makes up the images seen on a computer monitor or television. In raster
images, the more pixels an image contains, the higher its resolution. For
example, in a raster image a square is drawn as a grid of pixels (dots) and
each of those pixels will have a specific color value. A line is made up of a
row of pixels with each pixel having a color value, and you work with this
line by working with the group of pixels that makes up the line, not as a
single object as you would in a vector file. Programs such as Photoshop,
PaintShop, and PhotoPaint all work with pixels (raster images). A raster
image is resolution-dependant because it contains a fixed number of pixels
that are used to create the image. Since there is a fixed and limited number
of pixels, a raster image will lose quality if enlarged beyond that number of
pixels as the computer will have to 'make up' the missing information. This
is usually the cause of the image becoming fuzzy or "steppy".
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Vector Graphics
Vector-based designs produce the most clear and precise graphics possible. They
use mathematically-defined areas to produce shapes, lines and curves. These
graphic formats are created by using professional graphic design programs such
as Adobe Illustrator. Because vector-based images are not made up of a specific
number of dots, they can be scaled to a larger size and not lose any image quality.
If you blow up a raster graphic, it will look blocky, or "pixelated." When you
blow up a vector graphic, the edges of each object within the graphic stay smooth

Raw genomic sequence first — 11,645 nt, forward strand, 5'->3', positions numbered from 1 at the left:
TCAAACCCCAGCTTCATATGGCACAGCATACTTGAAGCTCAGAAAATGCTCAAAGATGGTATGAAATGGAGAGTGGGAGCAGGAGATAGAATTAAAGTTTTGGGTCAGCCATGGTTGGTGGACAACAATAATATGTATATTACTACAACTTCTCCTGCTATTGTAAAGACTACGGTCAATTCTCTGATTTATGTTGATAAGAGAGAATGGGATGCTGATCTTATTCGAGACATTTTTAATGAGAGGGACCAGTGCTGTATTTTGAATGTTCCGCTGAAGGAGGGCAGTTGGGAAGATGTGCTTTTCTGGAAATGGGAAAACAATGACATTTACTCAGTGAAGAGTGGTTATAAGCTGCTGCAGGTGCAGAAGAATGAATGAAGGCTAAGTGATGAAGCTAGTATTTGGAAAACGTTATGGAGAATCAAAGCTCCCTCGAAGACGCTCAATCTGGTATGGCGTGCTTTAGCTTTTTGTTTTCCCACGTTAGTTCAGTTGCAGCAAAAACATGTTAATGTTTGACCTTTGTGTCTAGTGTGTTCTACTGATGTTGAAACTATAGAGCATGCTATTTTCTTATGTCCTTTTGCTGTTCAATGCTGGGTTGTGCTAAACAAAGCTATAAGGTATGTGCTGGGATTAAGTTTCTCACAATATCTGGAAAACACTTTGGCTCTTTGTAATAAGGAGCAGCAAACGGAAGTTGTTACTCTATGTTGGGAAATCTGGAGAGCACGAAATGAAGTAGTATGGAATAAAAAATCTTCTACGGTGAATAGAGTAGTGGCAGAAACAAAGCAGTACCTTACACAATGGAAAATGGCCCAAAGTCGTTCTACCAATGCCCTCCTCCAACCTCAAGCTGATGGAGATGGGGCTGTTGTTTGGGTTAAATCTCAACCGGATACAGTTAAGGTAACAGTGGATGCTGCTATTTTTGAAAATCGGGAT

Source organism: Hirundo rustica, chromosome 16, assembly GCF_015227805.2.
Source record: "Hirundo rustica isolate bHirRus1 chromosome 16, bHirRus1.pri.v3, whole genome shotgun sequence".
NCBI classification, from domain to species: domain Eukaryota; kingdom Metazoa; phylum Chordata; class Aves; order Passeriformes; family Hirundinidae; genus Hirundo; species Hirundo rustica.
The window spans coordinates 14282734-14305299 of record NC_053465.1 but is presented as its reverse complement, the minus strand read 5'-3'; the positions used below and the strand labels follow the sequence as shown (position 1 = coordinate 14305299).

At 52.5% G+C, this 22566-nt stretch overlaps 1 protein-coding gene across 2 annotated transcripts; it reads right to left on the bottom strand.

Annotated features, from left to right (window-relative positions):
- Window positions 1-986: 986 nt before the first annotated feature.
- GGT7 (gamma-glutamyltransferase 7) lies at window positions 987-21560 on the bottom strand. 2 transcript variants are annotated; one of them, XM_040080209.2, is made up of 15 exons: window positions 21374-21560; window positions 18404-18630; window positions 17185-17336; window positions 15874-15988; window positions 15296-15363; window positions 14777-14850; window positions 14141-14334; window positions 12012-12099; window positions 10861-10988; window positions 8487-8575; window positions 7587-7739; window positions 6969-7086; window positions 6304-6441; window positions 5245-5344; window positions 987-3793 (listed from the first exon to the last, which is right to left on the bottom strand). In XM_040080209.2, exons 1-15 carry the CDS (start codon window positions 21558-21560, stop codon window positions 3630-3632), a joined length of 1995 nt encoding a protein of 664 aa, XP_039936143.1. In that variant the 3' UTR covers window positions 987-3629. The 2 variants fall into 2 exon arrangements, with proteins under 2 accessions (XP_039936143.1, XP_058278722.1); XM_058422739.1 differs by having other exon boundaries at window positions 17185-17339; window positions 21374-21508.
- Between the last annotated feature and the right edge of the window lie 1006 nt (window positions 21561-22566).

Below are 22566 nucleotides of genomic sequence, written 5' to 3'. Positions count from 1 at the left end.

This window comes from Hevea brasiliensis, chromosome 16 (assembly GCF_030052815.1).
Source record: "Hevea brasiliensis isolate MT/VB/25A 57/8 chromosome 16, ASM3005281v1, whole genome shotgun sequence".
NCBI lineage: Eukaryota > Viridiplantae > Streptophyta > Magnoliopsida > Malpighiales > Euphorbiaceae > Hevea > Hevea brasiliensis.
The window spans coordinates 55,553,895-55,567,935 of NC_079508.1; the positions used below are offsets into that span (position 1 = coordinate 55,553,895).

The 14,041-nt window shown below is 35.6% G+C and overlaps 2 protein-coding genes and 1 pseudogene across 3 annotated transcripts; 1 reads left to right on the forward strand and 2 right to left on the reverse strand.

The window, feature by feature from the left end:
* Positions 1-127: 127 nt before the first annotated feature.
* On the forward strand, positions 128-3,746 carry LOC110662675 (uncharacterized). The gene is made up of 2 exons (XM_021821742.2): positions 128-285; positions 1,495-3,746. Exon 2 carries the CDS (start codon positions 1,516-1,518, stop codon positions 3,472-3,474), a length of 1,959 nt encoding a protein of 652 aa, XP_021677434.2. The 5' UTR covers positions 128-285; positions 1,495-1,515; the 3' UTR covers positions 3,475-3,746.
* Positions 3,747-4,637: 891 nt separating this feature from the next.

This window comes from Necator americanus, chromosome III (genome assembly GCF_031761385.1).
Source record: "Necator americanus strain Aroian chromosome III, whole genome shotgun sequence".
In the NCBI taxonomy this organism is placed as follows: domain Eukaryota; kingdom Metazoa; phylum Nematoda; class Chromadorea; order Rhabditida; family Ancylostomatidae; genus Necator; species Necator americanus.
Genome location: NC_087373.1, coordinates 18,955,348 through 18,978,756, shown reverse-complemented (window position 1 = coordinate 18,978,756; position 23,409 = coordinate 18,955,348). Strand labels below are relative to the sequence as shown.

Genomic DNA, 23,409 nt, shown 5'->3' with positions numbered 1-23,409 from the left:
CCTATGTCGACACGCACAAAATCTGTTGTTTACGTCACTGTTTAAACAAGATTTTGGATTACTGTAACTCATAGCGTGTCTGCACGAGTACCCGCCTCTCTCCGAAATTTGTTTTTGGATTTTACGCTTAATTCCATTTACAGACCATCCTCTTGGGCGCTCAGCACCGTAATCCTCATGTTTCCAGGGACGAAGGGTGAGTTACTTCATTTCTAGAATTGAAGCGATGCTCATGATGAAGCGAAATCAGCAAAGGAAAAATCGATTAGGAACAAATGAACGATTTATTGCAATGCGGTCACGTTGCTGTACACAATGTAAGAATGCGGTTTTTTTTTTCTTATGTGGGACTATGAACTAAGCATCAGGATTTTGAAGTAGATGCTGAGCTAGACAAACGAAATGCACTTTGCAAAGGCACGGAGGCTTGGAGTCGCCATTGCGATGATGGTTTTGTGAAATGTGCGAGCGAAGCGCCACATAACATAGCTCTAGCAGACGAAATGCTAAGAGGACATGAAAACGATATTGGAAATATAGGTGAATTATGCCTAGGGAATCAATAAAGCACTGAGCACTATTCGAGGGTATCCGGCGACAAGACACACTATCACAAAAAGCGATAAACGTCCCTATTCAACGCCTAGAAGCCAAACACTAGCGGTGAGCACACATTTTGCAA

and clean. This makes vector graphics ideal for logos, which can be small enough
to appear on a business card, but can also be scaled to fill a billboard. Common
types of vector graphics include Adobe Illustrator, Macromedia Freehand, and
EPS files. Many Flash animations also use vector graphics, since they scale better
and typically take up less space than bitmap images.
What is the difference between vector and raster graphics?
The difference between vector and raster graphics is that raster graphics are
composed of pixels, while vector graphics are composed of paths. A raster graphic,
such as a gif or jpeg, is an array of pixels of various colors, which together form an
image. A vector graphic, such as an .eps file or Adobe Illustrator? file, is composed
of paths, or lines, that are either straight or curved. The data file for a vector image
contains the points where the paths start and end, how much the paths curve, and the
colors that either border or fill the paths. Because vector graphics are not made of
pixels, the images can be scaled to be very large without losing quality. Raster
graphics, on the other hand, become "blocky," since each pixel increases in size as
the image is made larger. This is why logos and other designs are typically created
in vector format -- the quality will look the same on a business card as it will on a
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Is it possible to convert a raster graphic into a vector graphic?
Answer: A raster graphic, which is made up of a specific number of pixels cannot
be translated into a vector graphic, an image made up of paths. That being said,
some programs like Macromedia Flash can create paths out of raster graphics so
that they can be manipulated as vector images. This conversion typically reduces
the image's size significantly, but different areas of the image are approximated,
giving the image a stained-glass look.
While it is possible to create a vector image (i.e. an EPS file) from a raster
graphic (i.e. a JPEG image), an exact conversion is not possible. Because of the
approximations made in the conversion process, a scaled up vector version of an
original raster graphic would most likely look worse than just scaling the raster
graphic itself.
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1.3 Applications of computer graphics
• Computer-aided design
• Scientific visualization
• Training
• Education
• E-commerce
• Computer art